How did Napoleon become the sole ruler of France?
How did Napoleon Bonaparte become France’s sole ruler? He seized control in a military takeover of the government. … the end of Napoleon’s last bid for power.
How did Napoleon Bonaparte become France’s sole ruler quizlet?
How did Napoleon become Bonaparte become France’s sole ruler? He seized control in a military takeover of the gov’t. After Napoleon’s escape from Elba, many Frenchmen rallied behind the emperor because they feared that __________________ would return the lands to the nobility.
Why did France let Napoleon become emperor?
Napoleon’s elevation to emperor was overwhelmingly approved by the French citizens in the French constitutional referendum of 1804. Among Napoleon’s motivations for being crowned were to gain prestige in international royalist and Catholic circles and to lay the foundation for a future dynasty.
What did Napoleon do in the territory that was under his control?
Napoleon introduced the following changes to make the administrative system more efficient in the areas ruled by him: He established civil code in 1804 also known as the Napoleonic Code. It did away with all privileges based on birth. It established equality before the law and secured the right to property.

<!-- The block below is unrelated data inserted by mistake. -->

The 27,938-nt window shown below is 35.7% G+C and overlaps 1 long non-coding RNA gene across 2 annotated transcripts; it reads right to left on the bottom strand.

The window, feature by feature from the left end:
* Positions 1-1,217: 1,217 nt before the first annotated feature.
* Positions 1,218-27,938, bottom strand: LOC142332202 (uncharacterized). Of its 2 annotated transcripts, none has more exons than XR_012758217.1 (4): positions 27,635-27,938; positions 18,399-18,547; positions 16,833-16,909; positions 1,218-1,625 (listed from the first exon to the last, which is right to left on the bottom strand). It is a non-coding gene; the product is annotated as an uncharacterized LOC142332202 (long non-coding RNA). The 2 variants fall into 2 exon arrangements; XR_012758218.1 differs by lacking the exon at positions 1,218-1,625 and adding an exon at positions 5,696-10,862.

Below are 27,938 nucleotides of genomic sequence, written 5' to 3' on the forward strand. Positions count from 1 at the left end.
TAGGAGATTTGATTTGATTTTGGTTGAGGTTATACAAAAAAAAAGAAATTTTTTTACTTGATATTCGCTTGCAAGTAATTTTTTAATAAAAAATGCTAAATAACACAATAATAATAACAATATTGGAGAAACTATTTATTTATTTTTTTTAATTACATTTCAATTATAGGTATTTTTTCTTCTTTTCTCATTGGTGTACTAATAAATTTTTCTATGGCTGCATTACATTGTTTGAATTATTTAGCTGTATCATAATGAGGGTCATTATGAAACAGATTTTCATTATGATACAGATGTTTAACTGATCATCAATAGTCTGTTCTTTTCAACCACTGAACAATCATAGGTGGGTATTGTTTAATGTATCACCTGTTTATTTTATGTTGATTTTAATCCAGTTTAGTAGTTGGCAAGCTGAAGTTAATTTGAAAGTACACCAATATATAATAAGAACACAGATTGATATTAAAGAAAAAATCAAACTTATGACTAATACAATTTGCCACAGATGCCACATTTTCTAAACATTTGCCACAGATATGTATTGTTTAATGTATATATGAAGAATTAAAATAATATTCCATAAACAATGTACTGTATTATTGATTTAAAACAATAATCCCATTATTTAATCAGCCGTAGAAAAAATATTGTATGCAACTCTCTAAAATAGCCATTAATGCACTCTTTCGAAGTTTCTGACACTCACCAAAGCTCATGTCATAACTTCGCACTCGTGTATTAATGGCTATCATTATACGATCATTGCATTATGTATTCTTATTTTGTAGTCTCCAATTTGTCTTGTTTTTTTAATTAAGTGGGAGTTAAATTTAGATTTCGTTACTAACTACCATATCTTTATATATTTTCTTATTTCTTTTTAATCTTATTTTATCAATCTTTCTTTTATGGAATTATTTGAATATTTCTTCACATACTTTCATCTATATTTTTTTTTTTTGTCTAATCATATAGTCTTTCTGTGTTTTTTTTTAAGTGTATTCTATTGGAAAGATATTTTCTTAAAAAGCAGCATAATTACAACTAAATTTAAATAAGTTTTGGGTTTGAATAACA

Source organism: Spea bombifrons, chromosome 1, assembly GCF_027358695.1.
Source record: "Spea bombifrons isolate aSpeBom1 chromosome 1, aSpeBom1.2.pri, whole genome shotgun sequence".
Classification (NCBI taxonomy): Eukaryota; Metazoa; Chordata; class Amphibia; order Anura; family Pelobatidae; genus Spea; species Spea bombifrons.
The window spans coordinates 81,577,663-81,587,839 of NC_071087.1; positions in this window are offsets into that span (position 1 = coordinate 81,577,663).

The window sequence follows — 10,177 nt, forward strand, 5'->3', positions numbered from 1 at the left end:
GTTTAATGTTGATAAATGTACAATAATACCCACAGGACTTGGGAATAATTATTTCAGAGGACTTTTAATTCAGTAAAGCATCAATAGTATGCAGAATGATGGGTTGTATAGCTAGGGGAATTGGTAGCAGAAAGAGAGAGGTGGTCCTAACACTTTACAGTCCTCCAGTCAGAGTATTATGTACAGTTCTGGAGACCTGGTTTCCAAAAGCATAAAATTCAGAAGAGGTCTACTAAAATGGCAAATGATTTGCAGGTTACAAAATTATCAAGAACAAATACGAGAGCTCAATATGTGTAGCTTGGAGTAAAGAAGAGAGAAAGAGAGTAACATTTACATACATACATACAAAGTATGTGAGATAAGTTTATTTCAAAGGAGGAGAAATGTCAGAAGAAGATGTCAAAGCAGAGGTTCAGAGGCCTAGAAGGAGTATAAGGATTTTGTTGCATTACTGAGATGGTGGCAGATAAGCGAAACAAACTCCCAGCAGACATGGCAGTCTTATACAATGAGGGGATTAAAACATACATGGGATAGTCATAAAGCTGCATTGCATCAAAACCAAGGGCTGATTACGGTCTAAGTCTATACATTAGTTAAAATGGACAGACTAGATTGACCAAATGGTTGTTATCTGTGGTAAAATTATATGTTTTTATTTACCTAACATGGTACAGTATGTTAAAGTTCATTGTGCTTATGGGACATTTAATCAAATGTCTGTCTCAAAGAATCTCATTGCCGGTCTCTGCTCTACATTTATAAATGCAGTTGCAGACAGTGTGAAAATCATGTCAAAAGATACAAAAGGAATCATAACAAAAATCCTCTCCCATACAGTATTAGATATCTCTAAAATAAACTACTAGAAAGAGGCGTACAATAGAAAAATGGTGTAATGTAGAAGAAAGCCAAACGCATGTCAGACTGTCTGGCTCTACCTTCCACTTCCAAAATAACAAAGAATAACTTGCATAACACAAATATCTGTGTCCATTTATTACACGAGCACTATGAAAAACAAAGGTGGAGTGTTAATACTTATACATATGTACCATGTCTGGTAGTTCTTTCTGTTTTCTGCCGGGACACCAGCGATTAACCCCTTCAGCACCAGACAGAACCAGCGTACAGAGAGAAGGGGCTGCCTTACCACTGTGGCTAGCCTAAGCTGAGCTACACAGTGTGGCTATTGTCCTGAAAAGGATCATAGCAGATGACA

What reforms did Napoleon bring to France?
What reforms did Napoleon introduce during his rise to power? Napoleon encouraged loyal emigres to return and he allowed peasants to keep lands they got from nobles or the church. He also established the Napoleonic code, which granted equality, religious toleration, and abolished feudalism.
What three new developments occurred under Napoleon’s reign?
What reforms did Napoleon introduce during his rise to power? Napoleonic code (embodied enlightenment ideas) & controlled prices, promoted new industry, and built roads/canals.
Who promoted freedom of speech and religion French Revolution?
4: Voltaire. Voltaire was a French Enlightenment writer, historian, and philosopher, who attacked the Catholic Church and advocated freedom of religion, freedom of expression, and separation of church and state.